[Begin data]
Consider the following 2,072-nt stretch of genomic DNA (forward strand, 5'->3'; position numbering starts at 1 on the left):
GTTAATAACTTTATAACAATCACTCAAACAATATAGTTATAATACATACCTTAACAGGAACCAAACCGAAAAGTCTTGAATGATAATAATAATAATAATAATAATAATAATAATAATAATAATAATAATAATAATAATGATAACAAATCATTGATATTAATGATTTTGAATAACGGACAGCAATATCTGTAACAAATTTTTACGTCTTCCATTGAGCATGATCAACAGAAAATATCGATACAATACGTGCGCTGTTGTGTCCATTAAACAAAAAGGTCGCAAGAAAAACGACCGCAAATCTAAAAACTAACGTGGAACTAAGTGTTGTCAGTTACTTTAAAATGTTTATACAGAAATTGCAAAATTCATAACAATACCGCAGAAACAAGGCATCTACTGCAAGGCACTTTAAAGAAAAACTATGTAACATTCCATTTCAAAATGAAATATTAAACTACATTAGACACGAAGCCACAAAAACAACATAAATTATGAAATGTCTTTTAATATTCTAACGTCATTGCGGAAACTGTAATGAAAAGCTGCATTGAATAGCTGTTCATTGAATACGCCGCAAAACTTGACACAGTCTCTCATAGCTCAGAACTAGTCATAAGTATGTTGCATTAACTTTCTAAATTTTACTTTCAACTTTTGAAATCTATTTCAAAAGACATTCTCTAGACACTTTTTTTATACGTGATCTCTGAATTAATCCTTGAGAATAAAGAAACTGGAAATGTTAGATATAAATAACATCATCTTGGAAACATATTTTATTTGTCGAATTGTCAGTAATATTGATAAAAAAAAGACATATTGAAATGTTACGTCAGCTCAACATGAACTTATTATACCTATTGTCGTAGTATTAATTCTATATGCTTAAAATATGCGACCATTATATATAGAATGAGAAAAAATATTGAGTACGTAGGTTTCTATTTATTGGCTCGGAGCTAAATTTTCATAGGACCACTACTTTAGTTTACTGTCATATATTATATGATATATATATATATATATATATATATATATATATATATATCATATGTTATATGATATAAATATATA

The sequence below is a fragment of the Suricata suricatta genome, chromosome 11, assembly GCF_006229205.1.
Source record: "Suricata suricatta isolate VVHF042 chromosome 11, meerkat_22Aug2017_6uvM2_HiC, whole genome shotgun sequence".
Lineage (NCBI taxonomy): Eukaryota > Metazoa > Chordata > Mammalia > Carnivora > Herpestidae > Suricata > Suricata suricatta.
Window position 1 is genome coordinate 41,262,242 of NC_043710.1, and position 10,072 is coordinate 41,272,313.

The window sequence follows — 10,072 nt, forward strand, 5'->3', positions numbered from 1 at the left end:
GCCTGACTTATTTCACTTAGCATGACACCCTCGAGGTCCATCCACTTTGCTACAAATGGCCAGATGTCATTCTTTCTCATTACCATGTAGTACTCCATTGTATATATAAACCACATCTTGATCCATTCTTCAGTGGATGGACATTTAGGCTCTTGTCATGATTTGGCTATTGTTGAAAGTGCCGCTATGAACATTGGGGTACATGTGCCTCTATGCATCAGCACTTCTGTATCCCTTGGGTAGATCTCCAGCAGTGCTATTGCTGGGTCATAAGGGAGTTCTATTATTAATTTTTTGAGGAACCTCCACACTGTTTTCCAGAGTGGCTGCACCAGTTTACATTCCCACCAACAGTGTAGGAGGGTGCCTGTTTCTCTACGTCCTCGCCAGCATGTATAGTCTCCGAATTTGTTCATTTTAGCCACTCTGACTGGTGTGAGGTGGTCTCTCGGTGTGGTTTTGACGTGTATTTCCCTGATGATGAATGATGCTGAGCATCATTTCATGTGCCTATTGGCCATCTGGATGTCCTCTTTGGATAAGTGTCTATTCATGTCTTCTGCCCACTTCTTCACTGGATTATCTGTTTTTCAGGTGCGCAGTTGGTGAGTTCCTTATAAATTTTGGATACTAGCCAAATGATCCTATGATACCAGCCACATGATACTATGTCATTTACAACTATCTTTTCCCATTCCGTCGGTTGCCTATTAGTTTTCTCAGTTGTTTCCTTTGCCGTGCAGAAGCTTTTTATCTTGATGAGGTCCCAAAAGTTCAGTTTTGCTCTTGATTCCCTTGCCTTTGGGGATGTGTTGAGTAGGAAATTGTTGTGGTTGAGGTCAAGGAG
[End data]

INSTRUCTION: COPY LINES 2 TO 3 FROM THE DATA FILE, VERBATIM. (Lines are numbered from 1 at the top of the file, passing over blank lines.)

GTTAATAACTTTATAACAATCACTCAAACAATATAGTTATAATACATACCTTAACAGGAACCAAACCGAAAAGTCTTGAATGATAATAATAATAATAATAATAATAATAATAATAATAATAATAATAATAATAATAATGATAACAAATCATTGATATTAATGATTTTGAATAACGGACAGCAATATCTGTAACAAATTTTTACGTCTTCCATTGAGCATGATCAACAGAAAATATCGATACAATACGTGCGCTGTTGTGTCCATTAAACAAAAAGGTCGCAAGAAAAACGACCGCAAATCTAAAAACTAACGTGGAACTAAGTGTTGTCAGTTACTTTAAAATGTTTATACAGAAATTGCAAAATTCATAACAATACCGCAGAAACAAGGCATCTACTGCAAGGCACTTTAAAGAAAAACTATGTAACATTCCATTTCAAAATGAAATATTAAACTACATTAGACACGAAGCCACAAAAACAACATAAATTATGAAATGTCTTTTAATATTCTAACGTCATTGCGGAAACTGTAATGAAAAGCTGCATTGAATAGCTGTTCATTGAATACGCCGCAAAACTTGACACAGTCTCTCATAGCTCAGAACTAGTCATAAGTATGTTGCATTAACTTTCTAAATTTTACTTTCAACTTTTGAAATCTATTTCAAAAGACATTCTCTAGACACTTTTTTTATACGTGATCTCTGAATTAATCCTTGAGAATAAAGAAACTGGAAATGTTAGATATAAATAACATCATCTTGGAAACATATTTTATTTGTCGAATTGTCAGTAATATTGATAAAAAAAAGACATATTGAAATGTTACGTCAGCTCAACATGAACTTATTATACCTATTGTCGTAGTATTAATTCTATATGCTTAAAATATGCGACCATTATATATAGAATGAGAAAAAATATTGAGTACGTAGGTTTCTATTTATTGGCTCGGAGCTAAATTTTCATAGGACCACTACTTTAGTTTACTGTCATATATTATATGATATATATATATATATATATATATATATATATATATATATCATATGTTATATGATATAAATATATA

The sequence below is a fragment of the Suricata suricatta genome, chromosome 11, assembly GCF_006229205.1.